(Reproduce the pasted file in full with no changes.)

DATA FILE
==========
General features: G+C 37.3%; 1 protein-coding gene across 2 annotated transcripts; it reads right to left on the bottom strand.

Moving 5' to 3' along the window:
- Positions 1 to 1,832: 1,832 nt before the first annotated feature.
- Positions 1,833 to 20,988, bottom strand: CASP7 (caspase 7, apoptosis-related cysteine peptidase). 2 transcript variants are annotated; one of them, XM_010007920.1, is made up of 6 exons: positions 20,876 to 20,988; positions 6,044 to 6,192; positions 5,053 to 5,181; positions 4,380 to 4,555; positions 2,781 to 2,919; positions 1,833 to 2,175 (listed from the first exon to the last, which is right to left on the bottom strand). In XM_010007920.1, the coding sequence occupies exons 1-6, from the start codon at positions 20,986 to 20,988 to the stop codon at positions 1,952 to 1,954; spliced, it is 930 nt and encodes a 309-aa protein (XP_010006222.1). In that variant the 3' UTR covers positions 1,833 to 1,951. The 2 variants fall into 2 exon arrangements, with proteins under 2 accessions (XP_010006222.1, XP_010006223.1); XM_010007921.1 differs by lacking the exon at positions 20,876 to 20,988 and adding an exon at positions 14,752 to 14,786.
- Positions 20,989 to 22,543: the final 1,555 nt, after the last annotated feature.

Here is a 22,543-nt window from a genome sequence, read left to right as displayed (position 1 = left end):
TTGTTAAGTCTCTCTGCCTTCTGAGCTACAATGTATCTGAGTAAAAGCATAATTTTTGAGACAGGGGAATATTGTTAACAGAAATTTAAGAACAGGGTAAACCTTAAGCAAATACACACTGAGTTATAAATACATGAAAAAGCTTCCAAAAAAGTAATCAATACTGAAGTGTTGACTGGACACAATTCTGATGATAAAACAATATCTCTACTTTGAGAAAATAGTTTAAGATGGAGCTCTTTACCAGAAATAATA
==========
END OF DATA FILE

General features: G+C 37.3%; 1 protein-coding gene across 2 annotated transcripts; it reads right to left on the bottom strand.

Moving 5' to 3' along the window:
- Positions 1 to 1,832: 1,832 nt before the first annotated feature.
- Positions 1,833 to 20,988, bottom strand: CASP7 (caspase 7, apoptosis-related cysteine peptidase). 2 transcript variants are annotated; one of them, XM_010007920.1, is made up of 6 exons: positions 20,876 to 20,988; positions 6,044 to 6,192; positions 5,053 to 5,181; positions 4,380 to 4,555; positions 2,781 to 2,919; positions 1,833 to 2,175 (listed from the first exon to the last, which is right to left on the bottom strand). In XM_010007920.1, the coding sequence occupies exons 1-6, from the start codon at positions 20,986 to 20,988 to the stop codon at positions 1,952 to 1,954; spliced, it is 930 nt and encodes a 309-aa protein (XP_010006222.1). In that variant the 3' UTR covers positions 1,833 to 1,951. The 2 variants fall into 2 exon arrangements, with proteins under 2 accessions (XP_010006222.1, XP_010006223.1); XM_010007921.1 differs by lacking the exon at positions 20,876 to 20,988 and adding an exon at positions 14,752 to 14,786.
- Positions 20,989 to 22,543: the final 1,555 nt, after the last annotated feature.

Here is a 22,543-nt window from a genome sequence, read left to right as displayed (position 1 = left end):
TTGTTAAGTCTCTCTGCCTTCTGAGCTACAATGTATCTGAGTAAAAGCATAATTTTTGAGACAGGGGAATATTGTTAACAGAAATTTAAGAACAGGGTAAACCTTAAGCAAATACACACTGAGTTATAAATACATGAAAAAGCTTCCAAAAAAGTAATCAATACTGAAGTGTTGACTGGACACAATTCTGATGATAAAACAATATCTCTACTTTGAGAAAATAGTTTAAGATGGAGCTCTTTACCAGAAATAATA